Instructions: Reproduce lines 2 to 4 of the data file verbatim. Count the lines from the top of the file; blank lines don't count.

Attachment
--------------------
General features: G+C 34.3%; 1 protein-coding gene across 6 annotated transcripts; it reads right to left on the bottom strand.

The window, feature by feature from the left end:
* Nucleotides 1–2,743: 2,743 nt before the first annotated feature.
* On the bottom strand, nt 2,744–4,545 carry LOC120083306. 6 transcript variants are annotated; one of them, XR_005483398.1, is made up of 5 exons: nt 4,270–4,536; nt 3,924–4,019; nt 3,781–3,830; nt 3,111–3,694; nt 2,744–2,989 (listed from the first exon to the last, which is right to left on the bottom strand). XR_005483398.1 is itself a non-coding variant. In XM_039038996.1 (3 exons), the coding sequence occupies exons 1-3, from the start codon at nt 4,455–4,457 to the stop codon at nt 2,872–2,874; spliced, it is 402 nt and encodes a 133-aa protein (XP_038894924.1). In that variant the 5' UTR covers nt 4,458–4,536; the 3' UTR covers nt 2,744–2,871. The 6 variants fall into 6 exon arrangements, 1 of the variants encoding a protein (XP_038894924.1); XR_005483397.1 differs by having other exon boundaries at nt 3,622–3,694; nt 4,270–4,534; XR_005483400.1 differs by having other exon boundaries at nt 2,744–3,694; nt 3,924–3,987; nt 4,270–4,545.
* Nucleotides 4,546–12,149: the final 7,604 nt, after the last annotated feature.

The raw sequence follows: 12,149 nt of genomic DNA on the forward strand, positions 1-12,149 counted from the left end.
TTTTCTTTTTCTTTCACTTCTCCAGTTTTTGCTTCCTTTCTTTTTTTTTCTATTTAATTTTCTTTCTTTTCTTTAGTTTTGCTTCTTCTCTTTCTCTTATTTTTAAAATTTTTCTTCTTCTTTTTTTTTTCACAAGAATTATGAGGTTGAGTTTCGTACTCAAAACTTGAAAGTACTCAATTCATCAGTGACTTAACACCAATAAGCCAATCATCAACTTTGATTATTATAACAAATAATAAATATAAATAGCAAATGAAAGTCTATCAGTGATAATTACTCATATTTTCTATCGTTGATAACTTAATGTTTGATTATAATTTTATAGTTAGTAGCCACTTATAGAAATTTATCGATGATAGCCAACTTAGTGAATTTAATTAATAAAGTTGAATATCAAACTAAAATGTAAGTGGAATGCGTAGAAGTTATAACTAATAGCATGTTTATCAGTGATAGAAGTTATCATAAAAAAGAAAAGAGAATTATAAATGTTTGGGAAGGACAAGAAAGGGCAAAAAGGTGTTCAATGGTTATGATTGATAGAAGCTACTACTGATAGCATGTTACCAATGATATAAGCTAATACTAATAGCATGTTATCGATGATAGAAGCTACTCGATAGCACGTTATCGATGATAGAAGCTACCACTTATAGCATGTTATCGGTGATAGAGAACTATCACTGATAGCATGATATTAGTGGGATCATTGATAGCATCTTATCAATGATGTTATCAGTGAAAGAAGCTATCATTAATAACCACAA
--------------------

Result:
The window, feature by feature from the left end:
* Nucleotides 1–2,743: 2,743 nt before the first annotated feature.
* On the bottom strand, nt 2,744–4,545 carry LOC120083306. 6 transcript variants are annotated; one of them, XR_005483398.1, is made up of 5 exons: nt 4,270–4,536; nt 3,924–4,019; nt 3,781–3,830; nt 3,111–3,694; nt 2,744–2,989 (listed from the first exon to the last, which is right to left on the bottom strand). XR_005483398.1 is itself a non-coding variant. In XM_039038996.1 (3 exons), the coding sequence occupies exons 1-3, from the start codon at nt 4,455–4,457 to the stop codon at nt 2,872–2,874; spliced, it is 402 nt and encodes a 133-aa protein (XP_038894924.1). In that variant the 5' UTR covers nt 4,458–4,536; the 3' UTR covers nt 2,744–2,871. The 6 variants fall into 6 exon arrangements, 1 of the variants encoding a protein (XP_038894924.1); XR_005483397.1 differs by having other exon boundaries at nt 3,622–3,694; nt 4,270–4,534; XR_005483400.1 differs by having other exon boundaries at nt 2,744–3,694; nt 3,924–3,987; nt 4,270–4,545.